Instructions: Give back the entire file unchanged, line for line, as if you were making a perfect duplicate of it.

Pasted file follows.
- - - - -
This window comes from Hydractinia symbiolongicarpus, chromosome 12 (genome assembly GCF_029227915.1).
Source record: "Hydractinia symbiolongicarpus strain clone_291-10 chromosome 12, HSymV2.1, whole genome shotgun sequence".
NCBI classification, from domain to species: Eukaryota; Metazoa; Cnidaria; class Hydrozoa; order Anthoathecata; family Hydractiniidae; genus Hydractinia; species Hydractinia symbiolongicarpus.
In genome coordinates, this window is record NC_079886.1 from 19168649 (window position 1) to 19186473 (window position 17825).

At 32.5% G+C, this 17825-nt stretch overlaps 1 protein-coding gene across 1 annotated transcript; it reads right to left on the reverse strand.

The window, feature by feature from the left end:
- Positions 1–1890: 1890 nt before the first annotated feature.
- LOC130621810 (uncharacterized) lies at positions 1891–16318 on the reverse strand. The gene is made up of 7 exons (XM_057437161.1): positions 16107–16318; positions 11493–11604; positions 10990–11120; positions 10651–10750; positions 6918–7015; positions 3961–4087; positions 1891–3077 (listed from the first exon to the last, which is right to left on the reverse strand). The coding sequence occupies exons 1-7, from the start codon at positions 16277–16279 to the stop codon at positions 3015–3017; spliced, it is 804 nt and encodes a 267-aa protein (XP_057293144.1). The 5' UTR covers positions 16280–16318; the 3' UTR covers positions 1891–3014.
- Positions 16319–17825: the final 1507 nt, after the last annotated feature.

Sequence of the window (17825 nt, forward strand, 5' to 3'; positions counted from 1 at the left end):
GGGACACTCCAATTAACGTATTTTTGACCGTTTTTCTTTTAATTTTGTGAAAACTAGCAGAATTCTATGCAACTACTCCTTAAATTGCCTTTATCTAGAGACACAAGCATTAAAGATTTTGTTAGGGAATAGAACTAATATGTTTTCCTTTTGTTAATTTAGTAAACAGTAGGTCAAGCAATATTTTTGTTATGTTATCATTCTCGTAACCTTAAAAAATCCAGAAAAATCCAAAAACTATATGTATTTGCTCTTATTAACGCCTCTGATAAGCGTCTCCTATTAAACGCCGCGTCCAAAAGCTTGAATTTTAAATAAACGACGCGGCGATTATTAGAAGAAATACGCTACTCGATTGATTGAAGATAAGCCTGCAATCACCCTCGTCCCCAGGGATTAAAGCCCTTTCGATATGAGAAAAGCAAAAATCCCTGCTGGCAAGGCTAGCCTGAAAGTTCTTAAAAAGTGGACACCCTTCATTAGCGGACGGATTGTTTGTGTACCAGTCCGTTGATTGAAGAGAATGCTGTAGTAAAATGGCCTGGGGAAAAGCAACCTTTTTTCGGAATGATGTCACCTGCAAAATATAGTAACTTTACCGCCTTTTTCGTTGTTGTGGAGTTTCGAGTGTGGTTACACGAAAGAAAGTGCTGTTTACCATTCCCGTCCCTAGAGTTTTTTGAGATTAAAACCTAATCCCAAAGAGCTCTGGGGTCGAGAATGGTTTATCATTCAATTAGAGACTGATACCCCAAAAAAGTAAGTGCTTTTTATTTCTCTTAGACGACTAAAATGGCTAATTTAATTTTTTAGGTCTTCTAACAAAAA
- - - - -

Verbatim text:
This window comes from Hydractinia symbiolongicarpus, chromosome 12 (genome assembly GCF_029227915.1).
Source record: "Hydractinia symbiolongicarpus strain clone_291-10 chromosome 12, HSymV2.1, whole genome shotgun sequence".
NCBI classification, from domain to species: Eukaryota; Metazoa; Cnidaria; class Hydrozoa; order Anthoathecata; family Hydractiniidae; genus Hydractinia; species Hydractinia symbiolongicarpus.
In genome coordinates, this window is record NC_079886.1 from 19168649 (window position 1) to 19186473 (window position 17825).

At 32.5% G+C, this 17825-nt stretch overlaps 1 protein-coding gene across 1 annotated transcript; it reads right to left on the reverse strand.

The window, feature by feature from the left end:
- Positions 1–1890: 1890 nt before the first annotated feature.
- LOC130621810 (uncharacterized) lies at positions 1891–16318 on the reverse strand. The gene is made up of 7 exons (XM_057437161.1): positions 16107–16318; positions 11493–11604; positions 10990–11120; positions 10651–10750; positions 6918–7015; positions 3961–4087; positions 1891–3077 (listed from the first exon to the last, which is right to left on the reverse strand). The coding sequence occupies exons 1-7, from the start codon at positions 16277–16279 to the stop codon at positions 3015–3017; spliced, it is 804 nt and encodes a 267-aa protein (XP_057293144.1). The 5' UTR covers positions 16280–16318; the 3' UTR covers positions 1891–3014.
- Positions 16319–17825: the final 1507 nt, after the last annotated feature.

Sequence of the window (17825 nt, forward strand, 5' to 3'; positions counted from 1 at the left end):
GGGACACTCCAATTAACGTATTTTTGACCGTTTTTCTTTTAATTTTGTGAAAACTAGCAGAATTCTATGCAACTACTCCTTAAATTGCCTTTATCTAGAGACACAAGCATTAAAGATTTTGTTAGGGAATAGAACTAATATGTTTTCCTTTTGTTAATTTAGTAAACAGTAGGTCAAGCAATATTTTTGTTATGTTATCATTCTCGTAACCTTAAAAAATCCAGAAAAATCCAAAAACTATATGTATTTGCTCTTATTAACGCCTCTGATAAGCGTCTCCTATTAAACGCCGCGTCCAAAAGCTTGAATTTTAAATAAACGACGCGGCGATTATTAGAAGAAATACGCTACTCGATTGATTGAAGATAAGCCTGCAATCACCCTCGTCCCCAGGGATTAAAGCCCTTTCGATATGAGAAAAGCAAAAATCCCTGCTGGCAAGGCTAGCCTGAAAGTTCTTAAAAAGTGGACACCCTTCATTAGCGGACGGATTGTTTGTGTACCAGTCCGTTGATTGAAGAGAATGCTGTAGTAAAATGGCCTGGGGAAAAGCAACCTTTTTTCGGAATGATGTCACCTGCAAAATATAGTAACTTTACCGCCTTTTTCGTTGTTGTGGAGTTTCGAGTGTGGTTACACGAAAGAAAGTGCTGTTTACCATTCCCGTCCCTAGAGTTTTTTGAGATTAAAACCTAATCCCAAAGAGCTCTGGGGTCGAGAATGGTTTATCATTCAATTAGAGACTGATACCCCAAAAAAGTAAGTGCTTTTTATTTCTCTTAGACGACTAAAATGGCTAATTTAATTTTTTAGGTCTTCTAACAAAAA